In a recent matter before the New South Wales Court of Appeal, the court was required to determine whether the Voluntary Administrator of the South Head Synagogue acted lawfully in terminating the employment of Chief Rabbi Benzion Milecki. In doing so, they were required to consider whether Orthodox Jewish Law (Halakah) could be incorporated into Australian Law, thus meaning that the Rabbi’s appointment was for life.
The case ensued after the Synagogue was placed into administration in 2017, following which the administrator immediately terminated the Rabbi’s employment contract and later prohibited him from attending the synagogue.
Rabbi Milecki consequently brought proceedings against the administrators, claiming that Hazakah (life tenure) was a term of the contract, and that the purported termination of his employment was not permitted.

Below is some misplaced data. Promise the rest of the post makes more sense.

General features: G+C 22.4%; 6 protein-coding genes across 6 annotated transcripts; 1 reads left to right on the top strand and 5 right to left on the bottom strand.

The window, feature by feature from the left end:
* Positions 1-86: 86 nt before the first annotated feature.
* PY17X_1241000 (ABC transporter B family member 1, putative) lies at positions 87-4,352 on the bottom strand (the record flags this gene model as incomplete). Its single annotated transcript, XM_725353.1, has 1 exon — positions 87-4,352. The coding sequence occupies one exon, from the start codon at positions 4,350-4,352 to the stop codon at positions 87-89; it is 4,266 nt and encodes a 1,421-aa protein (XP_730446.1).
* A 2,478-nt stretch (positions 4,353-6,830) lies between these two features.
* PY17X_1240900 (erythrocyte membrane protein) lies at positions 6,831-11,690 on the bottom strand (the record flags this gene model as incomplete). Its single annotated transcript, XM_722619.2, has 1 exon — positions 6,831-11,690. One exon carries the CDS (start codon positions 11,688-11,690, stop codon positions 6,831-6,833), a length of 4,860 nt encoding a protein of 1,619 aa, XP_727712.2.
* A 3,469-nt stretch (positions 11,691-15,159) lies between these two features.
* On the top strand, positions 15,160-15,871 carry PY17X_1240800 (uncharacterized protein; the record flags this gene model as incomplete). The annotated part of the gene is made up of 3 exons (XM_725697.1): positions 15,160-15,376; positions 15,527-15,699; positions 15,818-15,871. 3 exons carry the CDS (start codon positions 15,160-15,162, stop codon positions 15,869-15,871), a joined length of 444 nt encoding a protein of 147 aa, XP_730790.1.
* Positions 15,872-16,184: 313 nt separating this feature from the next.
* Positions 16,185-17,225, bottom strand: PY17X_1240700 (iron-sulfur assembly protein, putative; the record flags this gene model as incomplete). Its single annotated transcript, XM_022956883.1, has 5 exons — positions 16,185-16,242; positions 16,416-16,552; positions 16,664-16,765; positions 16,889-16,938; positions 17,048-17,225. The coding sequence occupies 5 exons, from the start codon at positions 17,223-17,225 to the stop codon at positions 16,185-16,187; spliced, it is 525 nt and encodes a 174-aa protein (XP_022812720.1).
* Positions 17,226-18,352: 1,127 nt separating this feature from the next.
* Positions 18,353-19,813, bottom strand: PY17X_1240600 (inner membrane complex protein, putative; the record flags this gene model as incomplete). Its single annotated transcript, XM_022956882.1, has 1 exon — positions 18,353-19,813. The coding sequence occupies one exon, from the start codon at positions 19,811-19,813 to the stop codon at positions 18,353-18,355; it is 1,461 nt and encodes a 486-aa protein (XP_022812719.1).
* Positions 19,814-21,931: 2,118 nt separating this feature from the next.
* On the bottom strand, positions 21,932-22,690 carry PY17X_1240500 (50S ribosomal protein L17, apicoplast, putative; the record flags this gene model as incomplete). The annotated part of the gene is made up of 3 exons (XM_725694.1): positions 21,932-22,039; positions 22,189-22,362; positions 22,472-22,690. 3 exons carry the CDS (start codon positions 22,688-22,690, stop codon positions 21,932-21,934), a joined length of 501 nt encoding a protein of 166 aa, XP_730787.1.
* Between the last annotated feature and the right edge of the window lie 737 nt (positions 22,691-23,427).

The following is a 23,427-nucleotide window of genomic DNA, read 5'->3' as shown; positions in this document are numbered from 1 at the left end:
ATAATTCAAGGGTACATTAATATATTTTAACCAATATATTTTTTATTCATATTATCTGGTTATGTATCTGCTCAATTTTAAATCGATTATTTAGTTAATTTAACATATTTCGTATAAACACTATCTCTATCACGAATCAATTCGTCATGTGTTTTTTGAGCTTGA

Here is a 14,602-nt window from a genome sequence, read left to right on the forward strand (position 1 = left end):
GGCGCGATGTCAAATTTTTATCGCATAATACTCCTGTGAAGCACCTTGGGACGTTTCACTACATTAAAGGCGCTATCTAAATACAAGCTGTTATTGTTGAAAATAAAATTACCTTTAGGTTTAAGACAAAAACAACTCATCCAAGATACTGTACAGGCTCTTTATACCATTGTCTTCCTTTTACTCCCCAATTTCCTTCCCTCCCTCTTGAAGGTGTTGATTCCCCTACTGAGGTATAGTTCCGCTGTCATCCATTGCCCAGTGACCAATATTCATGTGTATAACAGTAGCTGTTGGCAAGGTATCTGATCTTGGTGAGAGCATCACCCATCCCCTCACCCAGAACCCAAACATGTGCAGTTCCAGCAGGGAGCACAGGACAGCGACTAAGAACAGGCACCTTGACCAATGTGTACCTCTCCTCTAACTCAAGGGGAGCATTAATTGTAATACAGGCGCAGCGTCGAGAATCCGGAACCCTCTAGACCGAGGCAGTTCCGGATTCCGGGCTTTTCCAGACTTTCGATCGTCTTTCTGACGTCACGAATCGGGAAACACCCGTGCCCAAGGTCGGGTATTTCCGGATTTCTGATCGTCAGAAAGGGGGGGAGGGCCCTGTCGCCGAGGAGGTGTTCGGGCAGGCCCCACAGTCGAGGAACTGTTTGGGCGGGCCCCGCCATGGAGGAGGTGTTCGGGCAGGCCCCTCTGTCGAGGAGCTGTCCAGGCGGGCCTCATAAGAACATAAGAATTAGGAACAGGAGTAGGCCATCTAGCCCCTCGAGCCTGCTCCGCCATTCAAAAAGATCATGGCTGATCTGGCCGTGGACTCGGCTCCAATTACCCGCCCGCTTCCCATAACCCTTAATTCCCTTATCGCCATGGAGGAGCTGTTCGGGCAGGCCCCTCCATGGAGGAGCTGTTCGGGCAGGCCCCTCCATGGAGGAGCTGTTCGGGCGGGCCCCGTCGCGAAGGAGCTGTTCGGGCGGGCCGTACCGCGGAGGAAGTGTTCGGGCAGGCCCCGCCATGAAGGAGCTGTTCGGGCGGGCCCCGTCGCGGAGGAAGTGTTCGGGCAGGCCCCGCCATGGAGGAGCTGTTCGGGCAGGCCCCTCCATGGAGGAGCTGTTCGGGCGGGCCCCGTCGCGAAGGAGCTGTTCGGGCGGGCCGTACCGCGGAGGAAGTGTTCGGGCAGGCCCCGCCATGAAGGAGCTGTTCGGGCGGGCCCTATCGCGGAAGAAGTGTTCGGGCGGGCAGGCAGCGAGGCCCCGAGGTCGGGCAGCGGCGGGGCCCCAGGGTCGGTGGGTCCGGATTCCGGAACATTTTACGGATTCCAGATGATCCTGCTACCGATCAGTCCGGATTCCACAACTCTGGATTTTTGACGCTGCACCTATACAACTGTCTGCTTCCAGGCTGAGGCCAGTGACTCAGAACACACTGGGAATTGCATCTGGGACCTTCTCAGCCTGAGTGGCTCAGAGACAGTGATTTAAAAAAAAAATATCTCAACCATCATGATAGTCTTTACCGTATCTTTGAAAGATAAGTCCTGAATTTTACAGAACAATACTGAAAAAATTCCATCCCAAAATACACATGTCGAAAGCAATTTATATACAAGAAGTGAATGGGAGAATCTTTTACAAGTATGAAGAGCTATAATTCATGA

At first instance, the termination of Rabbi Milecki’s employment was found to be unlawful, with Justice Bereton concluding that Hazakah was incorporated, or alternatively implied, as a term of the contract. However, on appeal, the court unanimously found the administrator was acting within the law by terminating the contract.
In finding against the Rabbi, the court held that “It was not a term of the respondent’s contract of engagement with the second appellant that his appointment as rabbi could not be terminated otherwise than in accordance with the halachic or Orthodox Jewish legal principle of Hazakah.”
The appeal judges ruled that Halakah could apply to congregation but not to the company. Accordingly, as Australian law was found to apply, in which all employees are terminated when a company is placed into administration, Rabi Milecki’s termination was ultimately deemed lawful. He was subsequently ordered to pay the administrators costs.